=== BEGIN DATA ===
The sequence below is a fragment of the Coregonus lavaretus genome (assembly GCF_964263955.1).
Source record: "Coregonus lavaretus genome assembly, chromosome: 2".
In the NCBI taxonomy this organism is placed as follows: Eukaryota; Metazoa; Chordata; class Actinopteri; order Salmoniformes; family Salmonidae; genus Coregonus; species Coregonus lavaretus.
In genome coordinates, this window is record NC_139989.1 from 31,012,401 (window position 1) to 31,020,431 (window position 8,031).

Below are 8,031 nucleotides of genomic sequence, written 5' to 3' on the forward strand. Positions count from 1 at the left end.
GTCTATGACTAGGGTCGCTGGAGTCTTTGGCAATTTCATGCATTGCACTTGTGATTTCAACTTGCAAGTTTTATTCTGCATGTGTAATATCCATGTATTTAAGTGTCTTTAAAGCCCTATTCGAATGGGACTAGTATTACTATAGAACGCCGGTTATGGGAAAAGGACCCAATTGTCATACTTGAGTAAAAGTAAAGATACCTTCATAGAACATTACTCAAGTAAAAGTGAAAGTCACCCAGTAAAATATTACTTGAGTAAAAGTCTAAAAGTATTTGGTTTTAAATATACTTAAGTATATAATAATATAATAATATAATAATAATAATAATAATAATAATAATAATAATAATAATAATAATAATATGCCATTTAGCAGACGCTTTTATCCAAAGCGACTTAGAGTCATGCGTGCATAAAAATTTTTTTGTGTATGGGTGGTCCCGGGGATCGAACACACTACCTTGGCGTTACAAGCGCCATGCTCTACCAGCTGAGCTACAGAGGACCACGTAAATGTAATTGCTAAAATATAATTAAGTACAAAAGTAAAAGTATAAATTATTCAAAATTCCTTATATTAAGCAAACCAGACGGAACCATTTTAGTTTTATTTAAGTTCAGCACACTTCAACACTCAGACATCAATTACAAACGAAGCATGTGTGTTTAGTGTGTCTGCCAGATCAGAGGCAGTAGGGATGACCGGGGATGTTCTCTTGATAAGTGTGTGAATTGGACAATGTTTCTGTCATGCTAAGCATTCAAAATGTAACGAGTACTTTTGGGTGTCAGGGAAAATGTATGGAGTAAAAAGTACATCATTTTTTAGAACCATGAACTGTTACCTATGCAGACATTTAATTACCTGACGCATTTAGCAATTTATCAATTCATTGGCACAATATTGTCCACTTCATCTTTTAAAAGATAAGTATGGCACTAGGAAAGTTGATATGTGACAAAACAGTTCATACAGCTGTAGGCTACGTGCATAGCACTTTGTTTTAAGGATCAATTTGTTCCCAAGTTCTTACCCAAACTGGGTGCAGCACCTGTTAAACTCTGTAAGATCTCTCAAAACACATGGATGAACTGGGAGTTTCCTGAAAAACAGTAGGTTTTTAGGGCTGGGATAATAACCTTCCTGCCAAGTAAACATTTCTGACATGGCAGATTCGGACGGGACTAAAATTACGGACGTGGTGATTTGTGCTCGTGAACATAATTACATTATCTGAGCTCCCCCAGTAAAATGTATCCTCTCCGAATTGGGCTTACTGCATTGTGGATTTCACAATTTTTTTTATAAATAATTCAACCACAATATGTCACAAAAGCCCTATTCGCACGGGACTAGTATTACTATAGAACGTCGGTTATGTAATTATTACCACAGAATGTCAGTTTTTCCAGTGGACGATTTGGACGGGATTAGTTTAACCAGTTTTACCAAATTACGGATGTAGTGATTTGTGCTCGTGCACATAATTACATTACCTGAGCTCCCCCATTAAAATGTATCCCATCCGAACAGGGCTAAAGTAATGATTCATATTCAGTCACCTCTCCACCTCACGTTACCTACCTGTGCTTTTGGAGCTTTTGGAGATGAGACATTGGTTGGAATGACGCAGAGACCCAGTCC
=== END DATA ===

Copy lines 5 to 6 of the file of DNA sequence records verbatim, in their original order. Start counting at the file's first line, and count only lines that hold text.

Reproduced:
Below are 8,031 nucleotides of genomic sequence, written 5' to 3' on the forward strand. Positions count from 1 at the left end.
GTCTATGACTAGGGTCGCTGGAGTCTTTGGCAATTTCATGCATTGCACTTGTGATTTCAACTTGCAAGTTTTATTCTGCATGTGTAATATCCATGTATTTAAGTGTCTTTAAAGCCCTATTCGAATGGGACTAGTATTACTATAGAACGCCGGTTATGGGAAAAGGACCCAATTGTCATACTTGAGTAAAAGTAAAGATACCTTCATAGAACATTACTCAAGTAAAAGTGAAAGTCACCCAGTAAAATATTACTTGAGTAAAAGTCTAAAAGTATTTGGTTTTAAATATACTTAAGTATATAATAATATAATAATATAATAATAATAATAATAATAATAATAATAATAATAATAATAATAATAATATGCCATTTAGCAGACGCTTTTATCCAAAGCGACTTAGAGTCATGCGTGCATAAAAATTTTTTTGTGTATGGGTGGTCCCGGGGATCGAACACACTACCTTGGCGTTACAAGCGCCATGCTCTACCAGCTGAGCTACAGAGGACCACGTAAATGTAATTGCTAAAATATAATTAAGTACAAAAGTAAAAGTATAAATTATTCAAAATTCCTTATATTAAGCAAACCAGACGGAACCATTTTAGTTTTATTTAAGTTCAGCACACTTCAACACTCAGACATCAATTACAAACGAAGCATGTGTGTTTAGTGTGTCTGCCAGATCAGAGGCAGTAGGGATGACCGGGGATGTTCTCTTGATAAGTGTGTGAATTGGACAATGTTTCTGTCATGCTAAGCATTCAAAATGTAACGAGTACTTTTGGGTGTCAGGGAAAATGTATGGAGTAAAAAGTACATCATTTTTTAGAACCATGAACTGTTACCTATGCAGACATTTAATTACCTGACGCATTTAGCAATTTATCAATTCATTGGCACAATATTGTCCACTTCATCTTTTAAAAGATAAGTATGGCACTAGGAAAGTTGATATGTGACAAAACAGTTCATACAGCTGTAGGCTACGTGCATAGCACTTTGTTTTAAGGATCAATTTGTTCCCAAGTTCTTACCCAAACTGGGTGCAGCACCTGTTAAACTCTGTAAGATCTCTCAAAACACATGGATGAACTGGGAGTTTCCTGAAAAACAGTAGGTTTTTAGGGCTGGGATAATAACCTTCCTGCCAAGTAAACATTTCTGACATGGCAGATTCGGACGGGACTAAAATTACGGACGTGGTGATTTGTGCTCGTGAACATAATTACATTATCTGAGCTCCCCCAGTAAAATGTATCCTCTCCGAATTGGGCTTACTGCATTGTGGATTTCACAATTTTTTTTATAAATAATTCAACCACAATATGTCACAAAAGCCCTATTCGCACGGGACTAGTATTACTATAGAACGTCGGTTATGTAATTATTACCACAGAATGTCAGTTTTTCCAGTGGACGATTTGGACGGGATTAGTTTAACCAGTTTTACCAAATTACGGATGTAGTGATTTGTGCTCGTGCACATAATTACATTACCTGAGCTCCCCCATTAAAATGTATCCCATCCGAACAGGGCTAAAGTAATGATTCATATTCAGTCACCTCTCCACCTCACGTTACCTACCTGTGCTTTTGGAGCTTTTGGAGATGAGACATTGGTTGGAATGACGCAGAGACCCAGTCC